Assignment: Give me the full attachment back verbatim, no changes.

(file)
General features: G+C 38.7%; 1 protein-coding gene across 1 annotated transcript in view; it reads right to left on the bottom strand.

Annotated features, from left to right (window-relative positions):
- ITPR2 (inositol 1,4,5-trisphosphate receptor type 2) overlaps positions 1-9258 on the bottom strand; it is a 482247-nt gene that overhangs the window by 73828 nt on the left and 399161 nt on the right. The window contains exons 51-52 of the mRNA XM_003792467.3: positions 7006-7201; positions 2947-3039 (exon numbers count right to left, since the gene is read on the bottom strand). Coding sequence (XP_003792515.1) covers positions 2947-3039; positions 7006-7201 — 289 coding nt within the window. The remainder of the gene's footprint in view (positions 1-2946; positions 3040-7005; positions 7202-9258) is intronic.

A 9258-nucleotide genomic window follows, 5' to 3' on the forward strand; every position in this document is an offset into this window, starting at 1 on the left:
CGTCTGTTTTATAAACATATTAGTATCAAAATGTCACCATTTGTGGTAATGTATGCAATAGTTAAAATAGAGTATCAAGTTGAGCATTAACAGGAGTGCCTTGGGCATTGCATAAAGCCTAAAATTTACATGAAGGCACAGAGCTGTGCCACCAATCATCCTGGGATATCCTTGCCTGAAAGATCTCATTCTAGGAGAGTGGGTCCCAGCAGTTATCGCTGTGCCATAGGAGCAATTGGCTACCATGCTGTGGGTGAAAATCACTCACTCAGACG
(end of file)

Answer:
General features: G+C 38.7%; 1 protein-coding gene across 1 annotated transcript in view; it reads right to left on the bottom strand.

Annotated features, from left to right (window-relative positions):
- ITPR2 (inositol 1,4,5-trisphosphate receptor type 2) overlaps positions 1-9258 on the bottom strand; it is a 482247-nt gene that overhangs the window by 73828 nt on the left and 399161 nt on the right. The window contains exons 51-52 of the mRNA XM_003792467.3: positions 7006-7201; positions 2947-3039 (exon numbers count right to left, since the gene is read on the bottom strand). Coding sequence (XP_003792515.1) covers positions 2947-3039; positions 7006-7201 — 289 coding nt within the window. The remainder of the gene's footprint in view (positions 1-2946; positions 3040-7005; positions 7202-9258) is intronic.

A 9258-nucleotide genomic window follows, 5' to 3' on the forward strand; every position in this document is an offset into this window, starting at 1 on the left:
CGTCTGTTTTATAAACATATTAGTATCAAAATGTCACCATTTGTGGTAATGTATGCAATAGTTAAAATAGAGTATCAAGTTGAGCATTAACAGGAGTGCCTTGGGCATTGCATAAAGCCTAAAATTTACATGAAGGCACAGAGCTGTGCCACCAATCATCCTGGGATATCCTTGCCTGAAAGATCTCATTCTAGGAGAGTGGGTCCCAGCAGTTATCGCTGTGCCATAGGAGCAATTGGCTACCATGCTGTGGGTGAAAATCACTCACTCAGACG